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Exp Physiol. 2003 Jan;88(1):85-90.

Role of mitochondria in apoptosis.

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Department of Molecular Biology, University of Essen, Hufelandstrase 55, 45122 Essen, Germany.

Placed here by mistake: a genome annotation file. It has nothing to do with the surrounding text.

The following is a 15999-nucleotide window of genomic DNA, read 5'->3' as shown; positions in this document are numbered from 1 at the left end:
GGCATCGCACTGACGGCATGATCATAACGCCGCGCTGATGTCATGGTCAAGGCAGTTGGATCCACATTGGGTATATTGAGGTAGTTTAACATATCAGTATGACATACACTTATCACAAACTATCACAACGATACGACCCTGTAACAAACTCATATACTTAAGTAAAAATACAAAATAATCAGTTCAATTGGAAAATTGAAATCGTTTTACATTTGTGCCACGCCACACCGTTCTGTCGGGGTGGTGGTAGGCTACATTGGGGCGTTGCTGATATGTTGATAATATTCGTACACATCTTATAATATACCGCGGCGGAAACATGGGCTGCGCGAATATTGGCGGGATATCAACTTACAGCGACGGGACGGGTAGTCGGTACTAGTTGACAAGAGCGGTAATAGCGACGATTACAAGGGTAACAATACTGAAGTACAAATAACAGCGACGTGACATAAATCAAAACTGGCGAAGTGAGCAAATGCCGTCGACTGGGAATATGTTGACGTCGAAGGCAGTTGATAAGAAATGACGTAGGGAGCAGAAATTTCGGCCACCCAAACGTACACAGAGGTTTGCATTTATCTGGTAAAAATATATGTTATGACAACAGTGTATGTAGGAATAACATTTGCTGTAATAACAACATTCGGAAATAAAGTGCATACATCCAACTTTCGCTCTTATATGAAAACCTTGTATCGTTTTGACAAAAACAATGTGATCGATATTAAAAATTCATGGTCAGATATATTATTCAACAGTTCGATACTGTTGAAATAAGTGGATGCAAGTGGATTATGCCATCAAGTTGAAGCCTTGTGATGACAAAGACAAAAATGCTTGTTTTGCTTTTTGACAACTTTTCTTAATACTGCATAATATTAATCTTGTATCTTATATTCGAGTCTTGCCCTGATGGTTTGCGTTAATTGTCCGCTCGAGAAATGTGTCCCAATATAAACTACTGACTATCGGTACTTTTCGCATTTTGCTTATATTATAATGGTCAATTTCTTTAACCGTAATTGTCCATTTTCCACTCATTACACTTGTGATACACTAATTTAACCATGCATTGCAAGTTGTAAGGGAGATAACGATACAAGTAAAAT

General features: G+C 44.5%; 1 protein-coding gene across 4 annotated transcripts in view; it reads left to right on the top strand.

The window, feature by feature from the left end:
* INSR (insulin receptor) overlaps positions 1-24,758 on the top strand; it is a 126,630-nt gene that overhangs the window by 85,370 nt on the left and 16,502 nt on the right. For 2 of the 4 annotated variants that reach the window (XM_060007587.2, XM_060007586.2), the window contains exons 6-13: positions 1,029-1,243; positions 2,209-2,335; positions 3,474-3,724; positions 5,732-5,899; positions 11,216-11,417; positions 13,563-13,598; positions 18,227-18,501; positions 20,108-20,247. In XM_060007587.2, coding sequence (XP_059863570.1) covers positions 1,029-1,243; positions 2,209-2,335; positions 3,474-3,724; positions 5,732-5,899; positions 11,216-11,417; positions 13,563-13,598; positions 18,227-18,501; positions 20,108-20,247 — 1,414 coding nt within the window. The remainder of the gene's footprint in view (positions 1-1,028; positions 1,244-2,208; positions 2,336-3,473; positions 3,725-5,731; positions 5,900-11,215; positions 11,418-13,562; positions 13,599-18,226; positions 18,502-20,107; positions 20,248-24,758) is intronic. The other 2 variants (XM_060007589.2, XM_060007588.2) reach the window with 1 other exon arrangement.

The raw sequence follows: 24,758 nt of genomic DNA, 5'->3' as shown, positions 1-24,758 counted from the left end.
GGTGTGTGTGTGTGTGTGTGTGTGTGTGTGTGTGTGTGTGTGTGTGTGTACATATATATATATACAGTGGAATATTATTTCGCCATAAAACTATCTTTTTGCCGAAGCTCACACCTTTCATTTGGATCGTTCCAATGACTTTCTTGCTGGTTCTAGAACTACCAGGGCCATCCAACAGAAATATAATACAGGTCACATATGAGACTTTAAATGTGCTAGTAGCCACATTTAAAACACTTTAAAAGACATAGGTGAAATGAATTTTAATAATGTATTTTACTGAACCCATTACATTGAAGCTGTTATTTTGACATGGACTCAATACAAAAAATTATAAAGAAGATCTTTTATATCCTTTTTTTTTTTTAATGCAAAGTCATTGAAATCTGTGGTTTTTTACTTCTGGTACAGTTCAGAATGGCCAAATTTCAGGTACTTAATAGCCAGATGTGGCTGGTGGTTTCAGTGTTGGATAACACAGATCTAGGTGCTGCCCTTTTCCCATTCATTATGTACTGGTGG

Apoptosis is an evolutionary-conserved physiological mechanism to remove cells from an organism. Cellular apoptosis is mediated via an intracellular signalling programme that involves a variety of signalling molecules and cellular organelles including caspases, sphingomyelinases, Bcl-2-like proteins and proteins to cleave the DNA and mitochondria. Mitochondria contain several pro-apoptotic molecules that activate cytosolic proteins to execute apoptosis, block anti-apoptotic proteins in the cytosol and directly cleave nuclear DNA. Mitochondria trap these pro-apoptotic proteins and physically separate pro-apoptotic proteins from their cytoplasmic targets. Apoptosis is then initiated by the release of mitochondrial pro-apoptotic proteins into the cytosol. This process seems to be regulated by Bcl-2-like proteins and several ion channels, in particular the permeability transition pore (PTP) that is activated by almost all pro-apoptotic stimuli.

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